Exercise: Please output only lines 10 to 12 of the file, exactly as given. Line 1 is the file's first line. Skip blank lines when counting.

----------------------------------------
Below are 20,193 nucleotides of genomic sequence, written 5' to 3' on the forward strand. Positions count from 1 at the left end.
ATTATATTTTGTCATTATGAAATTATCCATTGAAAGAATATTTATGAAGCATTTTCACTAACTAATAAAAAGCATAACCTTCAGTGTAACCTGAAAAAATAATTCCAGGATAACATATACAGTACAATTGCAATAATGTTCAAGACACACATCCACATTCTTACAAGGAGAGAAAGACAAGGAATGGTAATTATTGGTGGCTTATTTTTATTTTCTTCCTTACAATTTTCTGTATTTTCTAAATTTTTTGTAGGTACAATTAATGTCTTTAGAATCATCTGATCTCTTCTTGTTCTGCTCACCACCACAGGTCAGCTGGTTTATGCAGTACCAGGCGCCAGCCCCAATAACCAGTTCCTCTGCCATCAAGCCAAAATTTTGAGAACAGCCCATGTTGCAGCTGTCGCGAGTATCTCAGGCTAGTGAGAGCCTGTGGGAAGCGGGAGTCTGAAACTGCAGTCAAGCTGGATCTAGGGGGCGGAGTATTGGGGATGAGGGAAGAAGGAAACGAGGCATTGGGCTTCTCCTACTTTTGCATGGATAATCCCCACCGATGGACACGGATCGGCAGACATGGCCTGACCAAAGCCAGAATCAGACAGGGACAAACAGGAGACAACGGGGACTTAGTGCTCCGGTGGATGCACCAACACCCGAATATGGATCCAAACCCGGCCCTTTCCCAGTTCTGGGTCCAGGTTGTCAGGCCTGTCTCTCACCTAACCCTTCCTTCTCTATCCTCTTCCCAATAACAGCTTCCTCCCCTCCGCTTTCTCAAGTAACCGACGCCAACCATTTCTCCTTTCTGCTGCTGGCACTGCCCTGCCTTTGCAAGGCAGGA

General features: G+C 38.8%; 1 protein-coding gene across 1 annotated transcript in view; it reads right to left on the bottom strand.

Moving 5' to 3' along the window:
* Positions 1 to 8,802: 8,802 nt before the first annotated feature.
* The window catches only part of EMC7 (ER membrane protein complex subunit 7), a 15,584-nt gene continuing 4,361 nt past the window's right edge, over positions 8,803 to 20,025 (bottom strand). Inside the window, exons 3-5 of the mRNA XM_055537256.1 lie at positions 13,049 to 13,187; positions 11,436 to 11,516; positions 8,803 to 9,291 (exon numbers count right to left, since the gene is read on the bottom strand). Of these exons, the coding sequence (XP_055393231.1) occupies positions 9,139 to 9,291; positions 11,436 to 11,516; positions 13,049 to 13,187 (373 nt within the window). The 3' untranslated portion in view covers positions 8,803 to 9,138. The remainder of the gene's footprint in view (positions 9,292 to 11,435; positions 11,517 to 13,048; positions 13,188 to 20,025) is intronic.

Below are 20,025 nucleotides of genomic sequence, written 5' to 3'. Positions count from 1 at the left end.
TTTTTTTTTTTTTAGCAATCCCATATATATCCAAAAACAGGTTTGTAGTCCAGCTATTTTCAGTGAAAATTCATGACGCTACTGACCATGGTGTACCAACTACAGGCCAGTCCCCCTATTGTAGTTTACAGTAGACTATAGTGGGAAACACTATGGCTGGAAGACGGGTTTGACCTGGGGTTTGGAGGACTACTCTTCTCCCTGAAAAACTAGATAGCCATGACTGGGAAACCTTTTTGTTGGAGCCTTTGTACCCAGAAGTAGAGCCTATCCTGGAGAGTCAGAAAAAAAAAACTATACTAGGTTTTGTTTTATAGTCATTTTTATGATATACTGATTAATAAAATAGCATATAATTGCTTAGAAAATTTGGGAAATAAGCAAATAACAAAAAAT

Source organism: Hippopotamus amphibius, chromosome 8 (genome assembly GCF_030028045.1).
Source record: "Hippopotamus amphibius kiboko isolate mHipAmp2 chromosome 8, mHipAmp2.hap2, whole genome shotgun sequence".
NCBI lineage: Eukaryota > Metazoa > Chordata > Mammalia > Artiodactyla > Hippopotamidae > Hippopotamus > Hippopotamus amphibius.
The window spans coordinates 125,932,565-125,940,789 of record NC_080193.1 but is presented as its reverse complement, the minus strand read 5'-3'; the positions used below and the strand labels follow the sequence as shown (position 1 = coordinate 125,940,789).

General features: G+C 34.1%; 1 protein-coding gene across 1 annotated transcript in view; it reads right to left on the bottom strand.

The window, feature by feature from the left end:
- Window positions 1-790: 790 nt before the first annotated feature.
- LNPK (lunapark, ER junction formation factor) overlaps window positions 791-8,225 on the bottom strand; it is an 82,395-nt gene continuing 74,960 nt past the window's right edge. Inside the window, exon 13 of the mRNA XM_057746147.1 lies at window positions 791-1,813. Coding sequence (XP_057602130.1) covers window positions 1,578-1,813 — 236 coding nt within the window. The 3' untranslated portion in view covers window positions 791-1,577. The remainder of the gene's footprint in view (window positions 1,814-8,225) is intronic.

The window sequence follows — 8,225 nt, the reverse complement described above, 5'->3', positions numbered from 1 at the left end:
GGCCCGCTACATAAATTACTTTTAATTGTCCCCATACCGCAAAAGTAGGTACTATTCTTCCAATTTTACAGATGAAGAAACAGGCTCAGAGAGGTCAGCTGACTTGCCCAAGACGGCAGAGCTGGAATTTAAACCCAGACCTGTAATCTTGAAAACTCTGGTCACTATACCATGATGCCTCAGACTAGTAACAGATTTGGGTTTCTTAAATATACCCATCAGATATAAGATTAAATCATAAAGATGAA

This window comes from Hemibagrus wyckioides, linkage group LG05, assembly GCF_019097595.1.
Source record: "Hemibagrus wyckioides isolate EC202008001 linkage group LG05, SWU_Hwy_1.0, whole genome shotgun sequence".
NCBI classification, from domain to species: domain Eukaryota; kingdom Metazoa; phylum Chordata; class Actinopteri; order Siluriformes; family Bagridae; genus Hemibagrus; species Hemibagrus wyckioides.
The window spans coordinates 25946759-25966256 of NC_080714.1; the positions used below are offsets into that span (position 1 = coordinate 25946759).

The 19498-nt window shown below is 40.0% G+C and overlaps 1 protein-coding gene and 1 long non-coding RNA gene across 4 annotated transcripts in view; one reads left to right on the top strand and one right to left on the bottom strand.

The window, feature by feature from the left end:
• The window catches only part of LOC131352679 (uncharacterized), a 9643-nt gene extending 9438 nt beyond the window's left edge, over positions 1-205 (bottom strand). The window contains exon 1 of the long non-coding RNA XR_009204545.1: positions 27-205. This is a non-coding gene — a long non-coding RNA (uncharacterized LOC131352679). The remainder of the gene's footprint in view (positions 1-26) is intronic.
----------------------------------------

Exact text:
Source record: "Hippopotamus amphibius kiboko isolate mHipAmp2 chromosome 8, mHipAmp2.hap2, whole genome shotgun sequence".
NCBI lineage: Eukaryota > Metazoa > Chordata > Mammalia > Artiodactyla > Hippopotamidae > Hippopotamus > Hippopotamus amphibius.
The window spans coordinates 125,932,565-125,940,789 of record NC_080193.1 but is presented as its reverse complement, the minus strand read 5'-3'; the positions used below and the strand labels follow the sequence as shown (position 1 = coordinate 125,940,789).